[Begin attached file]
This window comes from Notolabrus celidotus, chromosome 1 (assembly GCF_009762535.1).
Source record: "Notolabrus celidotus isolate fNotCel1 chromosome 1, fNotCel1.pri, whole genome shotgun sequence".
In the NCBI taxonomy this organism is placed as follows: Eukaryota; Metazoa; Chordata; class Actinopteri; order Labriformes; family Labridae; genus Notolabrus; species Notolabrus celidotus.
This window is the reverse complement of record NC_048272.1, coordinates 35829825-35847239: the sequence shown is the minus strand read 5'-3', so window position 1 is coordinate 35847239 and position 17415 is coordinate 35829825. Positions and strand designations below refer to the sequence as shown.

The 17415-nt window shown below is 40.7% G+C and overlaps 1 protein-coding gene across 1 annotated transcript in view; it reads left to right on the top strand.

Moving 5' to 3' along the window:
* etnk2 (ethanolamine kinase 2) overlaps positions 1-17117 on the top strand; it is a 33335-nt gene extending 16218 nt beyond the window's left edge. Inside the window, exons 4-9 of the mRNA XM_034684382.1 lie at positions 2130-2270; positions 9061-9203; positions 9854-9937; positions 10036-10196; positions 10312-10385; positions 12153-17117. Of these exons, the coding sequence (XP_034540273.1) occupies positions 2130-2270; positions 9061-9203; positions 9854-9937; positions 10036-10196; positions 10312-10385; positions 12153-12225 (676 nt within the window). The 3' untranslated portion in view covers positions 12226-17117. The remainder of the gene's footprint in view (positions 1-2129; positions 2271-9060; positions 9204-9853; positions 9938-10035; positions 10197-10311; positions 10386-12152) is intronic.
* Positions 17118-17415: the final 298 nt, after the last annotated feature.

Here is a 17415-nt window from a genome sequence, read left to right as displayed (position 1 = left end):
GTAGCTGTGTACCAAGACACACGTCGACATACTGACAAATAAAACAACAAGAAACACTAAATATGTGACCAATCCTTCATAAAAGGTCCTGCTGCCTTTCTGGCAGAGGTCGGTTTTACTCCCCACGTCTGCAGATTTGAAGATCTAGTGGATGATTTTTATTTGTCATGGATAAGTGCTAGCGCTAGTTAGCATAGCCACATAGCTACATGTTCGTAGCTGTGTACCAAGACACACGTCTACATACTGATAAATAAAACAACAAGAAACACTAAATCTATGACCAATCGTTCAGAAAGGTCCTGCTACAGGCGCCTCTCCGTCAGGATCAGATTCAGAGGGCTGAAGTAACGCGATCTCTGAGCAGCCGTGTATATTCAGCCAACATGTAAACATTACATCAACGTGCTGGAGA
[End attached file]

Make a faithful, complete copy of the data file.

This window comes from Notolabrus celidotus, chromosome 1 (assembly GCF_009762535.1).
Source record: "Notolabrus celidotus isolate fNotCel1 chromosome 1, fNotCel1.pri, whole genome shotgun sequence".
In the NCBI taxonomy this organism is placed as follows: Eukaryota; Metazoa; Chordata; class Actinopteri; order Labriformes; family Labridae; genus Notolabrus; species Notolabrus celidotus.
This window is the reverse complement of record NC_048272.1, coordinates 35829825-35847239: the sequence shown is the minus strand read 5'-3', so window position 1 is coordinate 35847239 and position 17415 is coordinate 35829825. Positions and strand designations below refer to the sequence as shown.

The 17415-nt window shown below is 40.7% G+C and overlaps 1 protein-coding gene across 1 annotated transcript in view; it reads left to right on the top strand.

Moving 5' to 3' along the window:
* etnk2 (ethanolamine kinase 2) overlaps positions 1-17117 on the top strand; it is a 33335-nt gene extending 16218 nt beyond the window's left edge. Inside the window, exons 4-9 of the mRNA XM_034684382.1 lie at positions 2130-2270; positions 9061-9203; positions 9854-9937; positions 10036-10196; positions 10312-10385; positions 12153-17117. Of these exons, the coding sequence (XP_034540273.1) occupies positions 2130-2270; positions 9061-9203; positions 9854-9937; positions 10036-10196; positions 10312-10385; positions 12153-12225 (676 nt within the window). The 3' untranslated portion in view covers positions 12226-17117. The remainder of the gene's footprint in view (positions 1-2129; positions 2271-9060; positions 9204-9853; positions 9938-10035; positions 10197-10311; positions 10386-12152) is intronic.
* Positions 17118-17415: the final 298 nt, after the last annotated feature.

Here is a 17415-nt window from a genome sequence, read left to right as displayed (position 1 = left end):
GTAGCTGTGTACCAAGACACACGTCGACATACTGACAAATAAAACAACAAGAAACACTAAATATGTGACCAATCCTTCATAAAAGGTCCTGCTGCCTTTCTGGCAGAGGTCGGTTTTACTCCCCACGTCTGCAGATTTGAAGATCTAGTGGATGATTTTTATTTGTCATGGATAAGTGCTAGCGCTAGTTAGCATAGCCACATAGCTACATGTTCGTAGCTGTGTACCAAGACACACGTCTACATACTGATAAATAAAACAACAAGAAACACTAAATCTATGACCAATCGTTCAGAAAGGTCCTGCTACAGGCGCCTCTCCGTCAGGATCAGATTCAGAGGGCTGAAGTAACGCGATCTCTGAGCAGCCGTGTATATTCAGCCAACATGTAAACATTACATCAACGTGCTGGAGA